– mathgenius
    Dec 11, 2015 at 12:50
  • 2
    $\begingroup$ @mathgenius centripetal force (note spelling) is the force that causes an object to follow a curved path. It is directed toward the center of rotation. Centrifugal force, as noted correctly in this answer, is the apparent force directed away from the center that is experienced by objects in a rotating frame of reference. Adding centrifugal force to gravity makes gravity weaker, because the direction is opposite, which is why the earth bulges outward at the equator. $\endgroup$
    – phoog
    Jan 6, 2018 at 14:42

In reality the biggest effect is due to winds (as luboš points out). However the question explicitly asked to ignore wind. So I assume an atmosphere that rotates along with the earth. In that case there are two effects. But I wouldn't be surprised if the effects are very small.

Corriolis: Most pronounced when flying from a pole to the equator. During that flight, the plane will need to build up the extra 1000miles/hour that the earth is moving at the equator. Another way of putting it: the plane propulsion will have to compensate for the corriolis pseudo-forces.

Centrifugal: the fact that the earth is curved also means that the plane has to change its speed in a vertical way. However, the gravity is actually helping the plane. Another way to put it: due to the earth rotation the gravity is slightly less than it would be if earth didn't rotate. So the plane needs to produce less lift.

But there is no difference in flying west or east.

  • $\begingroup$ have you considered the fact that the atmosphere also revolves around the earth at almost the same speed... and generally the airplane speeds are wrt air not ground. $\endgroup$ Oct 31, 2011 at 11:44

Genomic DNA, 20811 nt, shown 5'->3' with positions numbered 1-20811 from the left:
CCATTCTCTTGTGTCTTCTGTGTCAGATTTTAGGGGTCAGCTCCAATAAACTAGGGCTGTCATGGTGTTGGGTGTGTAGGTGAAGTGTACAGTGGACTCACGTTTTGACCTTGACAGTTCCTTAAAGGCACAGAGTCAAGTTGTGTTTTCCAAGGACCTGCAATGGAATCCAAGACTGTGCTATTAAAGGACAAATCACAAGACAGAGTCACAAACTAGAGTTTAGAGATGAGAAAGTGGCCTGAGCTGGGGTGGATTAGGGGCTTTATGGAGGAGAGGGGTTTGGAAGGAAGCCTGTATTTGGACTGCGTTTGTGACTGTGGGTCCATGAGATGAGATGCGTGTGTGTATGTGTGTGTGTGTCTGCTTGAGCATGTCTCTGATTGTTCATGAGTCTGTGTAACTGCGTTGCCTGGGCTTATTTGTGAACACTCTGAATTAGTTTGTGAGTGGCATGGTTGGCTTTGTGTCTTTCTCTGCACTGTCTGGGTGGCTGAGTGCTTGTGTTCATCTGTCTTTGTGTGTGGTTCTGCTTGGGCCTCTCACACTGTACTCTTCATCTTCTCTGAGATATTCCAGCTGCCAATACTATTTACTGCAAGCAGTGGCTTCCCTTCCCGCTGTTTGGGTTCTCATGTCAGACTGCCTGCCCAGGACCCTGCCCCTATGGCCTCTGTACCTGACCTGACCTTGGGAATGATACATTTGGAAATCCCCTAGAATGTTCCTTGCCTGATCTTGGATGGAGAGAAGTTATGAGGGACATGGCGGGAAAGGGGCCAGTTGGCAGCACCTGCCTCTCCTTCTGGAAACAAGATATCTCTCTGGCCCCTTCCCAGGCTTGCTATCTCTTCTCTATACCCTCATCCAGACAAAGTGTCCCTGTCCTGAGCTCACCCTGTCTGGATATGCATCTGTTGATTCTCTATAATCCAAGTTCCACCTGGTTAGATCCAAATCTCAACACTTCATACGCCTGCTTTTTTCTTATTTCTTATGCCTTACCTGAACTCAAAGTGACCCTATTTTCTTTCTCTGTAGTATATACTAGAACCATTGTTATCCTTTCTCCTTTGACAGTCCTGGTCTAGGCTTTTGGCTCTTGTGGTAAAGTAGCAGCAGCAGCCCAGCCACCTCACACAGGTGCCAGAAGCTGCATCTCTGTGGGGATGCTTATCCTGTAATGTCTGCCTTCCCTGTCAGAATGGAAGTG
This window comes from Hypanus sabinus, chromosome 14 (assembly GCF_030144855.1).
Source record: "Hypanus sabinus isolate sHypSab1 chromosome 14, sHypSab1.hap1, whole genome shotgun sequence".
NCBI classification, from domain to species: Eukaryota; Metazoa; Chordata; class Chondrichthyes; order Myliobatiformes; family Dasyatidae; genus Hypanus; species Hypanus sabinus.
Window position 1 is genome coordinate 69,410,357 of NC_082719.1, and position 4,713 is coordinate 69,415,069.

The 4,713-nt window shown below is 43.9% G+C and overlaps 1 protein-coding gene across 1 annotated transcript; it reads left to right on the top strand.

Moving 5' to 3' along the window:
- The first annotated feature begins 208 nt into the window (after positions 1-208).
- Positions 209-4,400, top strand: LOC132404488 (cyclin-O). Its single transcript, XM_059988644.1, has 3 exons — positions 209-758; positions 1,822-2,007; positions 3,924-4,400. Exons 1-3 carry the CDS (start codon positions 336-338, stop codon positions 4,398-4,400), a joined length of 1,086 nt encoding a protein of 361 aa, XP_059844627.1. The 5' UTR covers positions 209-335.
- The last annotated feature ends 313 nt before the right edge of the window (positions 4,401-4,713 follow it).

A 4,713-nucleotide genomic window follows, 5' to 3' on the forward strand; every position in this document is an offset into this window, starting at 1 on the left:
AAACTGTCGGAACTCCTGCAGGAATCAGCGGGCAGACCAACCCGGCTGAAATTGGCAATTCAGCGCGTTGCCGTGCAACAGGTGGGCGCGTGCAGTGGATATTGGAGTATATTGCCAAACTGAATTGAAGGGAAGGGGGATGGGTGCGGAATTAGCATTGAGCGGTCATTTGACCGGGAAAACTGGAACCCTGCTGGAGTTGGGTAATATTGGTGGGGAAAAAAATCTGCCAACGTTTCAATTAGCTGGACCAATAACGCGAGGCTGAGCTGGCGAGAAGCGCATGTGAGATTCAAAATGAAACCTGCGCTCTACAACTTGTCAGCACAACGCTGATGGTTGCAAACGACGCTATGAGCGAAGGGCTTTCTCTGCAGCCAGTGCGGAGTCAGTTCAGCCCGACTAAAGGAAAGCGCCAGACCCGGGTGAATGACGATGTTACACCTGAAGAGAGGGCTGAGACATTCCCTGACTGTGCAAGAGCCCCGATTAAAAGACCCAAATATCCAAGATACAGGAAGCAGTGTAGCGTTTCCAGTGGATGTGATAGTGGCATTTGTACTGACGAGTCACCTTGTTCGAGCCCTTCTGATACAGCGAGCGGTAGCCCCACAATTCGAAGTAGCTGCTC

• $\begingroup$ Of course, these are the remaining effects due to the non-linear movement of the reference frame. $\endgroup$ Nov 1, 2011 at 7:00
  • $\begingroup$ Why are you calling "Coriolis" a pseudo-force? When you calculate the derivatives, you clearly see the influence of Coriolis, hence it is a real force, not a pseudo force. $\endgroup$
    – ChrisR
    Nov 1, 2011 at 11:42
  • $\begingroup$ Coriolis is definitely a pseudo-force. It's a compensation for the fact that you have chosen a reference frame that is rotating. Consider a spinning disk and a ball moving from the center of the disk to the edge. Suppose the ball moves in a straight line. But for an observer that lives on the spinning disk, it's as if the ball is curbing. As is if is taken off path by a force... coriolis. $\endgroup$ Nov 1, 2011 at 16:54
  • $\begingroup$ Dear @Kris, the centrifugal force won't be separately manifested because in all these contexts, only the total of the centrifugal plus the gravitational acceleration will be seen. The Coriolis force won't add energy extra work because it's perpendicular to the direction of the motion - much like in the case of the magnetic force acting on an electric charge. So both of these forces are really inconsequential for the timing in an airplane - they don't speed up or slow down the aircraft - and one could argue that none of them is related to the "big" effect proposed by the OP. $\endgroup$ Nov 3, 2011 at 10:04